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My Power steering rack on my car (2001 trans am) started leaking and i was not too upset because its old and has some miles on it, i looked into doing a manual rack and they are $700! The car barely gets driven and has skinny tires so manual will be no problem for me. What is the process of converting the power rack so its manageable as a manual one? Thanks!
 

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Where is it leaking? Usually most people just loop the lines, but that won's solve your issue if it's leaking at one of the end seals or the input. Those cars are really simple to put a rack in and they are the same from V6 to V8 on most models, so why not at least get a used one and put it in?
 

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Where is it leaking? Usually most people just loop the lines, but that won's solve your issue if it's leaking at one of the end seals or the input. Those cars are really simple to put a rack in and they are the same from V6 to V8 on most models, so why not at least get a used one and put it in?
its the imput seal, i have no problem changing that, but my end goal is to be able to remove the power steering pump and lines etc. Just looping the lines will work close to as well as a true manual rack?
 

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Wouldnt draining the system and just leaving the lines open make it easier than looping?
The car has skinnies on it and i cant imagine it being too hard to turn over a true manual rack. All my race cars before this had manual racks.
 

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You can take it apart where the steering shaft goes. There's a big seal in there that you can cut out that is suppose to make it easier to turn. Some guys on tech claim it's as good as a manual rack once it's been gutted.
 

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I just looped mine when i deleted power steering. It has skinnies on it all the time and I think its pretty easy to turn. I read about gutting the seals on tech and when I get time Ill try it and see if it gets better.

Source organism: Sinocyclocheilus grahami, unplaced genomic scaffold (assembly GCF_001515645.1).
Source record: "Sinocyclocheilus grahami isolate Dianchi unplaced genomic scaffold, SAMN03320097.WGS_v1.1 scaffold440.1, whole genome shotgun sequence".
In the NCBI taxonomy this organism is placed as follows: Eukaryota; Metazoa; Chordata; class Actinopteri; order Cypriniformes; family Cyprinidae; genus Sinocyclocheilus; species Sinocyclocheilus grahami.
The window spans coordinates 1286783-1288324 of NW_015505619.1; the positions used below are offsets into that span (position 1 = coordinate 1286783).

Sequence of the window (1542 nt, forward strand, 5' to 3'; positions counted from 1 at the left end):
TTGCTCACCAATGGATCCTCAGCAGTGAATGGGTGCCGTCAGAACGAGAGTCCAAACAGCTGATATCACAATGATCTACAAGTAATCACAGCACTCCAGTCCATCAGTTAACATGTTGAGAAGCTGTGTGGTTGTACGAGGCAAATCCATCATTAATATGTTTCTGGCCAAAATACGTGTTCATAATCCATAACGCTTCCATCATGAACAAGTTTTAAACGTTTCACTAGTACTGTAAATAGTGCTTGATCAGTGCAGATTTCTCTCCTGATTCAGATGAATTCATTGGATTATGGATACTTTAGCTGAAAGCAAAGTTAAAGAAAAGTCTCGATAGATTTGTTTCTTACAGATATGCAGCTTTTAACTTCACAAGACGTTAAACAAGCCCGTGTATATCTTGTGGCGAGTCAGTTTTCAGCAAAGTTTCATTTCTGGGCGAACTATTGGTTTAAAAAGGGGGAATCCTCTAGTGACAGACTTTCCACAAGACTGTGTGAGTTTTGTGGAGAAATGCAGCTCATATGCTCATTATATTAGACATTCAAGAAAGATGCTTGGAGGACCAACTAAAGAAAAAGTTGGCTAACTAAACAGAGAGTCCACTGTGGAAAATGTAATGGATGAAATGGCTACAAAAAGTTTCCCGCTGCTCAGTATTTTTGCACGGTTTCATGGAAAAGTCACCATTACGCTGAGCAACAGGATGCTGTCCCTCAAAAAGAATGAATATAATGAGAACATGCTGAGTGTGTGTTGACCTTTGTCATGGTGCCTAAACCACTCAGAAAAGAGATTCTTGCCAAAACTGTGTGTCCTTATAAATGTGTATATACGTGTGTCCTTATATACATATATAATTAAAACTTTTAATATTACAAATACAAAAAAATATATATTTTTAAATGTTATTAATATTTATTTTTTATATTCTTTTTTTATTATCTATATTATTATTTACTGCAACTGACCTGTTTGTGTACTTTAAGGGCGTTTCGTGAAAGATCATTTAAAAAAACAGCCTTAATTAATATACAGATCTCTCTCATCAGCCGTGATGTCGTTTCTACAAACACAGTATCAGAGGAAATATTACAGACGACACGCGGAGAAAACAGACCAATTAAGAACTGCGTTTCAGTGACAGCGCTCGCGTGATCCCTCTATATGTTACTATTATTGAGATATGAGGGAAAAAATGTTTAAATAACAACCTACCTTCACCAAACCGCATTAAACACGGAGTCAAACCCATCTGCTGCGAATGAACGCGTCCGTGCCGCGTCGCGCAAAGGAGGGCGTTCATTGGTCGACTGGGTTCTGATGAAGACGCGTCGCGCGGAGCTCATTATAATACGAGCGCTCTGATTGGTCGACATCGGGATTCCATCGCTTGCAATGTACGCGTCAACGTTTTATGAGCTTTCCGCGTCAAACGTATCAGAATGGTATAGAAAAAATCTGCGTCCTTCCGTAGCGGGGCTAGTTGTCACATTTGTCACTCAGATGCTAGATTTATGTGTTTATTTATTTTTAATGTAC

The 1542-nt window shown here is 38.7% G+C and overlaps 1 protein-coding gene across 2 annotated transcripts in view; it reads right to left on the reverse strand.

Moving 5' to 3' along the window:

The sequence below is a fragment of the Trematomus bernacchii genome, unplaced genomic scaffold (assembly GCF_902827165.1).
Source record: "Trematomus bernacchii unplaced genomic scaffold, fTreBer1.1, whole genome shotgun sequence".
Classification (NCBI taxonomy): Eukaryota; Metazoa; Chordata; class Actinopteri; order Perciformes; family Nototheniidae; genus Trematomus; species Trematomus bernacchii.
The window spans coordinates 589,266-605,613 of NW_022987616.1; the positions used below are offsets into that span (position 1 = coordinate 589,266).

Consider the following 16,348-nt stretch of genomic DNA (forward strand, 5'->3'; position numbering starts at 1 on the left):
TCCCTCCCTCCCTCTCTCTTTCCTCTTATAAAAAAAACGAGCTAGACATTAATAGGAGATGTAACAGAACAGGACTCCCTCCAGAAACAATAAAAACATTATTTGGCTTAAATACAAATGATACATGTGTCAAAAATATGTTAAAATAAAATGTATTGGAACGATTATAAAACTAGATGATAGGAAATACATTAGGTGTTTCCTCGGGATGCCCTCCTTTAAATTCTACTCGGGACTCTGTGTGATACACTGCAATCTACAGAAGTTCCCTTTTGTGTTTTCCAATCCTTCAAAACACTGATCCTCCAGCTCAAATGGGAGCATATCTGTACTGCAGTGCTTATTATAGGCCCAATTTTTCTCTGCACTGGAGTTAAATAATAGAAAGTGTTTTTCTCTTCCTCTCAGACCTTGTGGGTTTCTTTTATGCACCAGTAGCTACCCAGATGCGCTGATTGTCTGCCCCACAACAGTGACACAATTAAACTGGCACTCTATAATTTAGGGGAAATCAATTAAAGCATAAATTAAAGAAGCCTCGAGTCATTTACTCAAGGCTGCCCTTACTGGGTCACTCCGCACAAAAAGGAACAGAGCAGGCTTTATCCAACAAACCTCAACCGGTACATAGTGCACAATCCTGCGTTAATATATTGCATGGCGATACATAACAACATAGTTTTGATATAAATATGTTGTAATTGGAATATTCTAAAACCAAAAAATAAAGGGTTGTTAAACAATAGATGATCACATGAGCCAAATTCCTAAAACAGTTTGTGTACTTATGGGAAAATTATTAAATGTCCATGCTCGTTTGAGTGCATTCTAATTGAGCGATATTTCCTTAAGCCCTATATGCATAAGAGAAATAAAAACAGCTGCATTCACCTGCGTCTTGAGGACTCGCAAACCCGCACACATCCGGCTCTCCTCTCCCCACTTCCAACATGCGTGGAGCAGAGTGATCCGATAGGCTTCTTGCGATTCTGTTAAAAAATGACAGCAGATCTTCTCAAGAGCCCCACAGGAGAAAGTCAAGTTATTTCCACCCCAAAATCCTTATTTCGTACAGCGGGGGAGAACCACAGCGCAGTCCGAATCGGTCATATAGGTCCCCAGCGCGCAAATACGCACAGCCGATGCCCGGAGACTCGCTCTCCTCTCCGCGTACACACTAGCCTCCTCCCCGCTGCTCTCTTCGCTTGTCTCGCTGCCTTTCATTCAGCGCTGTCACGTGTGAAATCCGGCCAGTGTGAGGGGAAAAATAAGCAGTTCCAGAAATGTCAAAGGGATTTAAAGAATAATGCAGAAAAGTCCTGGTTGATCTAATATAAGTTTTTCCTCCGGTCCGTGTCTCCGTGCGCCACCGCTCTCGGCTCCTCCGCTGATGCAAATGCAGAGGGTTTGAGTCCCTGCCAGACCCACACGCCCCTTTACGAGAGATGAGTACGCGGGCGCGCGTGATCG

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I have done this successfully on a 2000 camaro. I removed the pump and the lines. leave it wide open and put a pan under the car. turn the wheels back and forth till all the fluid squirts out. Run the rack with open holes. steers surprisingly well. if you loop it, it is compressing liquid and its harder to turn. I street drove it about 3,000 miles in the 2 years I had it like this. no issues. I later switched to a manual rack to save weight. I honestly believe my stock rack turned easier than the Midwest chassis manual rack kit now.
 

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I have done this successfully on a 2000 camaro. I removed the pump and the lines. leave it wide open and put a pan under the car. turn the wheels back and forth till all the fluid squirts out. Run the rack with open holes. steers surprisingly well. if you loop it, it is compressing liquid and its harder to turn. I street drove it about 3,000 miles in the 2 years I had it like this. no issues. I later switched to a manual rack to save weight. I honestly believe my stock rack turned easier than the Midwest chassis manual rack kit now.
"I would think" a combination of the methods would be good. Leaving open will get water, road splash, etc. Why not drain it as you say and THEN loop the (empty) hoses?